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Apple issues transparency report for 2H 2017, says it will include App Store takedown requests in 2019

Apple on Friday published its transparency report for the second half of 2017, revealing stats on government search requests in the U.S. and abroad. The company also announced plans to account for government requests to pull apps from the App Store.

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Mentioned at the end of its report (PDF link), Apple notes upcoming transparency documents will include a tally of government requests for app takedowns related to "alleged violations of legal and/or policy provisions."

The change, expected to take effect in 2019 with a transparency report covering the second half of 2018, will likely include requests from foreign governments. China, for example, is notorious for forcing app removals in enforcing strict cyber policies; Apple's own News app was disabled at the behest of Chinese government officials in 2015.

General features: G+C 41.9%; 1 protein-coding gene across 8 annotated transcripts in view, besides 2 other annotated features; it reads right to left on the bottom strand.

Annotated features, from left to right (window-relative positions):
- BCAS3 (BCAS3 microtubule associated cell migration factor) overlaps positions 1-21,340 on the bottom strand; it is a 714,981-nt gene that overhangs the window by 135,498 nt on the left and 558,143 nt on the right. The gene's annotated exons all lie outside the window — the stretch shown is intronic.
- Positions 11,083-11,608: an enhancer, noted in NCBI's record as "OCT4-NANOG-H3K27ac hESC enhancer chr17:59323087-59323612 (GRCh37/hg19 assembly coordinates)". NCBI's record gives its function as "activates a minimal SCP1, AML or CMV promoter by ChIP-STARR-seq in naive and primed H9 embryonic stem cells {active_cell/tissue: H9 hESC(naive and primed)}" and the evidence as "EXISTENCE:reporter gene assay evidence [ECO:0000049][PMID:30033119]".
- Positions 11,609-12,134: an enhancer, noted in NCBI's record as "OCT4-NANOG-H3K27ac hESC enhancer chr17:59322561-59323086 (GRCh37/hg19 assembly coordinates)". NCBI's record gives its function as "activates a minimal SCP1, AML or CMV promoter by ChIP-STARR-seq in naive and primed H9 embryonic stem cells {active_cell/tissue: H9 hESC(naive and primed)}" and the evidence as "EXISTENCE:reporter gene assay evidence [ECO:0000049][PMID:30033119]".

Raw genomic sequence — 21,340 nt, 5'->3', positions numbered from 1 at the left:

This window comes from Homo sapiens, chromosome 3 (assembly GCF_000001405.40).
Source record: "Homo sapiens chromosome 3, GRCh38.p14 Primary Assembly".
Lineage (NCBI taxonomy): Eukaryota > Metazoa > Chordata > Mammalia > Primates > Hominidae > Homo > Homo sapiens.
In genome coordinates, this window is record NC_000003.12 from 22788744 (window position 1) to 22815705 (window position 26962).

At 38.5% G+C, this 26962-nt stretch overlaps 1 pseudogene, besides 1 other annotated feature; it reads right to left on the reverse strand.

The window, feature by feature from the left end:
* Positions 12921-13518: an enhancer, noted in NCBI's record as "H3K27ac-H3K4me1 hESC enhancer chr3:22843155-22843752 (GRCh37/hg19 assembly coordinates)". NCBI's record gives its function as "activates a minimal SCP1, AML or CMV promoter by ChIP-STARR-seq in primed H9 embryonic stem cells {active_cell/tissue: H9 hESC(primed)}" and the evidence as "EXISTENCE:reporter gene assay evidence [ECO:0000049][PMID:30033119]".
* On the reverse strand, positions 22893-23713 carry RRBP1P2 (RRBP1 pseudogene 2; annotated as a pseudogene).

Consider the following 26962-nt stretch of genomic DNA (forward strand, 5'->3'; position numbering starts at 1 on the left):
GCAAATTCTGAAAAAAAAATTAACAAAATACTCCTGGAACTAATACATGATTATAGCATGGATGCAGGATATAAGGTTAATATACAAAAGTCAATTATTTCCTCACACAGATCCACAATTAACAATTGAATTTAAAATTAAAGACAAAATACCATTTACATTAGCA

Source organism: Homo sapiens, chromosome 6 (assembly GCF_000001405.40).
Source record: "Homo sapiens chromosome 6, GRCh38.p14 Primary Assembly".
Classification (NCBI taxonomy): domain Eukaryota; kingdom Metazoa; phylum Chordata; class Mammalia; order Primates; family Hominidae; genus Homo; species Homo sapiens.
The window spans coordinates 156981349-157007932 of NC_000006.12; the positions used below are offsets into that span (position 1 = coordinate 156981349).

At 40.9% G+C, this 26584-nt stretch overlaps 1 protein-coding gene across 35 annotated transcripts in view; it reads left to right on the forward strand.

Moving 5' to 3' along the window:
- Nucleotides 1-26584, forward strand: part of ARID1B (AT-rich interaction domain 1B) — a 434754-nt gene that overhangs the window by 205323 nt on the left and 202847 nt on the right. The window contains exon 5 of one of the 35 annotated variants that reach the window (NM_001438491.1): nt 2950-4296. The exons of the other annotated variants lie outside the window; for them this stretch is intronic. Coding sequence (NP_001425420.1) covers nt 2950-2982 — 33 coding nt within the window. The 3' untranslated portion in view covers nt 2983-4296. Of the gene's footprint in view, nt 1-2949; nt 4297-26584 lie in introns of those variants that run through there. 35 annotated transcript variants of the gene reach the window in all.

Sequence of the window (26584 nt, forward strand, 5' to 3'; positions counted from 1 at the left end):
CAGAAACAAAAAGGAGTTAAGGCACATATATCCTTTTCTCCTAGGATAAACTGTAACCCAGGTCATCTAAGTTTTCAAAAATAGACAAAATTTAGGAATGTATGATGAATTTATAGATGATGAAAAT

If Apple reports app removal requests in the same manner as it does other transparency figures, the company will likely reveal how many apps were actually pulled as a result of government demands.

As for last year's numbers, Apple received 29,718 requests for data or information involving 309,362 devices, supplying data 79 percent of the time. Of these, 4,450 originated in the U.S., impacting 15,168 devices. Data was handed over in 80 percent of cases.

Significantly, the number of U.S. devices targeted doubled year-over-year, whereas requests rose comparatively little.

The company received between 16,000 and 16,249 U.S. national security orders, affecting 8,000 to 8,249 accounts — Apple isn't allowed to be any more precise than reporting bands of 250 orders under government rules. None of them were allowed to be declassified, and notably such orders can be issued without obtaining a warrant. The company points out that it has not received any orders for bulk data to date.

In the first half of 2017 Apple recorded between 13,250 and 13,499 orders, which was a dramatic spike over the prior year. In all of 2016, the company was only allowed to declassify a single national security letter.